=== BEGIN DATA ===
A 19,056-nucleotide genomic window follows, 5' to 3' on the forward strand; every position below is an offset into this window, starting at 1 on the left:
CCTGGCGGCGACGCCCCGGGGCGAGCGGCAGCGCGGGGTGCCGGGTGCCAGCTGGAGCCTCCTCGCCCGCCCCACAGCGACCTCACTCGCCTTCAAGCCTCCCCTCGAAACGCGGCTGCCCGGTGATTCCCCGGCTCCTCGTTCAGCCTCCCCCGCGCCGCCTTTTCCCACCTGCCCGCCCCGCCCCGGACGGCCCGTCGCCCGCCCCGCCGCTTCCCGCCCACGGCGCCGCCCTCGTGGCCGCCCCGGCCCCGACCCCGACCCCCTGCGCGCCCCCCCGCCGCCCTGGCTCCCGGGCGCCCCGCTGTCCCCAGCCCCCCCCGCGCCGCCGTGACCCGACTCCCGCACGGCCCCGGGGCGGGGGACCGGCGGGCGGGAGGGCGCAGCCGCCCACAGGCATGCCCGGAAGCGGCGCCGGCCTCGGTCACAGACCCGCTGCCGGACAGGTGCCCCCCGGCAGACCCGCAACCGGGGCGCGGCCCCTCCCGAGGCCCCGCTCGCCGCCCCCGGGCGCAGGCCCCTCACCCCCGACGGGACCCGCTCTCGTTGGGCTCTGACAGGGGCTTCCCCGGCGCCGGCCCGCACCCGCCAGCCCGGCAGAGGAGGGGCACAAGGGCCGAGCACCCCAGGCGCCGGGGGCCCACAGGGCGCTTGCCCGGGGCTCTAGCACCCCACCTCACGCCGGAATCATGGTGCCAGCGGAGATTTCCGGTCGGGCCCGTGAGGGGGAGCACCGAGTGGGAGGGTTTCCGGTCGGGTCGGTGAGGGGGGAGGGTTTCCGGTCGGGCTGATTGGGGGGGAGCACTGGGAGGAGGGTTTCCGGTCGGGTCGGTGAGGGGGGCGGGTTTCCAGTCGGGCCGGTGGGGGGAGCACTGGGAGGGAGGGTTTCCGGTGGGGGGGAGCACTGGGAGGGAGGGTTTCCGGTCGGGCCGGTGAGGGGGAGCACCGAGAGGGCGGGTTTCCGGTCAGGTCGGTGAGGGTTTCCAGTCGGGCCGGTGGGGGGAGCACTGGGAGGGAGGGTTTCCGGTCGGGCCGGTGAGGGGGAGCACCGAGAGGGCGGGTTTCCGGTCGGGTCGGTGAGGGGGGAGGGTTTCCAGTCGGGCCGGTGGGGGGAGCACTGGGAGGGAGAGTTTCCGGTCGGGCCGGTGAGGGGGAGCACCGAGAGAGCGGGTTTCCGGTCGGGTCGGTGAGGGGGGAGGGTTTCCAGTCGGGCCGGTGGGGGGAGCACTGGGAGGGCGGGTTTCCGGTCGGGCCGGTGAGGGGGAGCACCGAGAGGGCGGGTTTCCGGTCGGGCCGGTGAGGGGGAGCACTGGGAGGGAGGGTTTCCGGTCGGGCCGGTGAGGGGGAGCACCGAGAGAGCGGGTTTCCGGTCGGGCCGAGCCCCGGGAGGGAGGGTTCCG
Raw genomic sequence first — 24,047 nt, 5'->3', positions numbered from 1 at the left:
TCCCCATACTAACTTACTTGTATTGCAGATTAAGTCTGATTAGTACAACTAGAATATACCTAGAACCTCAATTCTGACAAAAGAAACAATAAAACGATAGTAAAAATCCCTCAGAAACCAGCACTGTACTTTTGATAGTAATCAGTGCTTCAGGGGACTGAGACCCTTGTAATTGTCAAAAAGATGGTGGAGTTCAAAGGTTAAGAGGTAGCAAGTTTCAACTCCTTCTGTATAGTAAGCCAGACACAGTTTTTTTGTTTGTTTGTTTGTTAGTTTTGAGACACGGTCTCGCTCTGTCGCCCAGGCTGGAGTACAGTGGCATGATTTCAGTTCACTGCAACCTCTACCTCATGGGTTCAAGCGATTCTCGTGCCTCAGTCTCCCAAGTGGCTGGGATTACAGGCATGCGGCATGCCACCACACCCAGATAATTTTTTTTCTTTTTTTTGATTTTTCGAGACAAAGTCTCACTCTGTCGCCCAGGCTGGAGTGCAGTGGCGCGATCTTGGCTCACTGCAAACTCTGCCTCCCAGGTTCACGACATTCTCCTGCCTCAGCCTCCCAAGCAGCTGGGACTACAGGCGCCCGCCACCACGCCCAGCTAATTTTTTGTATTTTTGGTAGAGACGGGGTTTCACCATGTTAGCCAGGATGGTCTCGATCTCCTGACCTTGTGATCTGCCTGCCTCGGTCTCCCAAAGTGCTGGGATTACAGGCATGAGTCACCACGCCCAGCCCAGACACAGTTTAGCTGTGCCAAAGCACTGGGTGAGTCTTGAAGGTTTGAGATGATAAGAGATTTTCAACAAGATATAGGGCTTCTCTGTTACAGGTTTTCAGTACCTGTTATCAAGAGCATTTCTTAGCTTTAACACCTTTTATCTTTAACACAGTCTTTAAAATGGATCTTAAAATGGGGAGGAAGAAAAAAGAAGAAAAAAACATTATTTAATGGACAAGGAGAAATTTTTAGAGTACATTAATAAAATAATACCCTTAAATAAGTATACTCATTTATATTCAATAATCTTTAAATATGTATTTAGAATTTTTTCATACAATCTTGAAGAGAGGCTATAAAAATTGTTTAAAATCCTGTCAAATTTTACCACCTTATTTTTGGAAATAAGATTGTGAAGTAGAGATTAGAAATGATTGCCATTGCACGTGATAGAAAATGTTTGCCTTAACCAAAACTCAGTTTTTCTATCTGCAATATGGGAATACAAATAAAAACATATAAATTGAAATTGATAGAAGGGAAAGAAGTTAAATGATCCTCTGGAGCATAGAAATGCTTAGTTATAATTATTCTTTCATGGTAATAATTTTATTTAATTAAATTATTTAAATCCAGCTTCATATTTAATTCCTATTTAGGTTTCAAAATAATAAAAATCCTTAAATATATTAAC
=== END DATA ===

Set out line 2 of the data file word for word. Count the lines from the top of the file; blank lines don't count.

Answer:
CCTGGCGGCGACGCCCCGGGGCGAGCGGCAGCGCGGGGTGCCGGGTGCCAGCTGGAGCCTCCTCGCCCGCCCCACAGCGACCTCACTCGCCTTCAAGCCTCCCCTCGAAACGCGGCTGCCCGGTGATTCCCCGGCTCCTCGTTCAGCCTCCCCCGCGCCGCCTTTTCCCACCTGCCCGCCCCGCCCCGGACGGCCCGTCGCCCGCCCCGCCGCTTCCCGCCCACGGCGCCGCCCTCGTGGCCGCCCCGGCCCCGACCCCGACCCCCTGCGCGCCCCCCCGCCGCCCTGGCTCCCGGGCGCCCCGCTGTCCCCAGCCCCCCCCGCGCCGCCGTGACCCGACTCCCGCACGGCCCCGGGGCGGGGGACCGGCGGGCGGGAGGGCGCAGCCGCCCACAGGCATGCCCGGAAGCGGCGCCGGCCTCGGTCACAGACCCGCTGCCGGACAGGTGCCCCCCGGCAGACCCGCAACCGGGGCGCGGCCCCTCCCGAGGCCCCGCTCGCCGCCCCCGGGCGCAGGCCCCTCACCCCCGACGGGACCCGCTCTCGTTGGGCTCTGACAGGGGCTTCCCCGGCGCCGGCCCGCACCCGCCAGCCCGGCAGAGGAGGGGCACAAGGGCCGAGCACCCCAGGCGCCGGGGGCCCACAGGGCGCTTGCCCGGGGCTCTAGCACCCCACCTCACGCCGGAATCATGGTGCCAGCGGAGATTTCCGGTCGGGCCCGTGAGGGGGAGCACCGAGTGGGAGGGTTTCCGGTCGGGTCGGTGAGGGGGGAGGGTTTCCGGTCGGGCTGATTGGGGGGGAGCACTGGGAGGAGGGTTTCCGGTCGGGTCGGTGAGGGGGGCGGGTTTCCAGTCGGGCCGGTGGGGGGAGCACTGGGAGGGAGGGTTTCCGGTGGGGGGGAGCACTGGGAGGGAGGGTTTCCGGTCGGGCCGGTGAGGGGGAGCACCGAGAGGGCGGGTTTCCGGTCAGGTCGGTGAGGGTTTCCAGTCGGGCCGGTGGGGGGAGCACTGGGAGGGAGGGTTTCCGGTCGGGCCGGTGAGGGGGAGCACCGAGAGGGCGGGTTTCCGGTCGGGTCGGTGAGGGGGGAGGGTTTCCAGTCGGGCCGGTGGGGGGAGCACTGGGAGGGAGAGTTTCCGGTCGGGCCGGTGAGGGGGAGCACCGAGAGAGCGGGTTTCCGGTCGGGTCGGTGAGGGGGGAGGGTTTCCAGTCGGGCCGGTGGGGGGAGCACTGGGAGGGCGGGTTTCCGGTCGGGCCGGTGAGGGGGAGCACCGAGAGGGCGGGTTTCCGGTCGGGCCGGTGAGGGGGAGCACTGGGAGGGAGGGTTTCCGGTCGGGCCGGTGAGGGGGAGCACCGAGAGAGCGGGTTTCCGGTCGGGCCGAGCCCCGGGAGGGAGGGTTCCG